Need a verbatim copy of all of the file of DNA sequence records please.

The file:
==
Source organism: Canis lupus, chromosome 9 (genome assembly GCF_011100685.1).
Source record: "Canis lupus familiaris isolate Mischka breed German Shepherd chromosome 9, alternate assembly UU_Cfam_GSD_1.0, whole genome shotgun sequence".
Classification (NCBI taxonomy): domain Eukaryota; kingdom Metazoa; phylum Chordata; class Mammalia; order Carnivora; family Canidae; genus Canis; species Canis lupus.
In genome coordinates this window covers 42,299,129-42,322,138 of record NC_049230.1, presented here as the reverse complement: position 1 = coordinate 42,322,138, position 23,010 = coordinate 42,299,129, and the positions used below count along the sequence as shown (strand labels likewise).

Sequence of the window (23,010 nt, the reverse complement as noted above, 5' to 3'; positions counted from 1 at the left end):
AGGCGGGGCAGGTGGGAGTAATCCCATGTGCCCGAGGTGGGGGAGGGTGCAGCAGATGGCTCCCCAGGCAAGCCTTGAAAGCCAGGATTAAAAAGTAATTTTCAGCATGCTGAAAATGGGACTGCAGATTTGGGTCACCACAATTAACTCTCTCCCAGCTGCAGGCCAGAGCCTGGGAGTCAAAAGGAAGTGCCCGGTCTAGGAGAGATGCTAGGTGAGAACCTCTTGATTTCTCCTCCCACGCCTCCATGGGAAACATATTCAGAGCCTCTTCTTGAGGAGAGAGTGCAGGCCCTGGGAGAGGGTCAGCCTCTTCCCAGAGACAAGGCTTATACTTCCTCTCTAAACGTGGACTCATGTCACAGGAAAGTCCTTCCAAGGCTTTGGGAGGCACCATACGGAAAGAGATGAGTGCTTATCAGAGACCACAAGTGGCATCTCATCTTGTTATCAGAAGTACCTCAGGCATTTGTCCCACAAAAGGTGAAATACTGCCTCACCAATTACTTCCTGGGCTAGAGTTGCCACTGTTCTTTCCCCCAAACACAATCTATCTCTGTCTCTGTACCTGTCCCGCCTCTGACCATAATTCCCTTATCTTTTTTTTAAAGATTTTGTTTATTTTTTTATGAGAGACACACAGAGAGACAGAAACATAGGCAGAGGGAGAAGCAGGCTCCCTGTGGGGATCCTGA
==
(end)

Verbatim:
Source organism: Canis lupus, chromosome 9 (genome assembly GCF_011100685.1).
Source record: "Canis lupus familiaris isolate Mischka breed German Shepherd chromosome 9, alternate assembly UU_Cfam_GSD_1.0, whole genome shotgun sequence".
Classification (NCBI taxonomy): domain Eukaryota; kingdom Metazoa; phylum Chordata; class Mammalia; order Carnivora; family Canidae; genus Canis; species Canis lupus.
In genome coordinates this window covers 42,299,129-42,322,138 of record NC_049230.1, presented here as the reverse complement: position 1 = coordinate 42,322,138, position 23,010 = coordinate 42,299,129, and the positions used below count along the sequence as shown (strand labels likewise).

Sequence of the window (23,010 nt, the reverse complement as noted above, 5' to 3'; positions counted from 1 at the left end):
AGGCGGGGCAGGTGGGAGTAATCCCATGTGCCCGAGGTGGGGGAGGGTGCAGCAGATGGCTCCCCAGGCAAGCCTTGAAAGCCAGGATTAAAAAGTAATTTTCAGCATGCTGAAAATGGGACTGCAGATTTGGGTCACCACAATTAACTCTCTCCCAGCTGCAGGCCAGAGCCTGGGAGTCAAAAGGAAGTGCCCGGTCTAGGAGAGATGCTAGGTGAGAACCTCTTGATTTCTCCTCCCACGCCTCCATGGGAAACATATTCAGAGCCTCTTCTTGAGGAGAGAGTGCAGGCCCTGGGAGAGGGTCAGCCTCTTCCCAGAGACAAGGCTTATACTTCCTCTCTAAACGTGGACTCATGTCACAGGAAAGTCCTTCCAAGGCTTTGGGAGGCACCATACGGAAAGAGATGAGTGCTTATCAGAGACCACAAGTGGCATCTCATCTTGTTATCAGAAGTACCTCAGGCATTTGTCCCACAAAAGGTGAAATACTGCCTCACCAATTACTTCCTGGGCTAGAGTTGCCACTGTTCTTTCCCCCAAACACAATCTATCTCTGTCTCTGTACCTGTCCCGCCTCTGACCATAATTCCCTTATCTTTTTTTTAAAGATTTTGTTTATTTTTTTATGAGAGACACACAGAGAGACAGAAACATAGGCAGAGGGAGAAGCAGGCTCCCTGTGGGGATCCTGA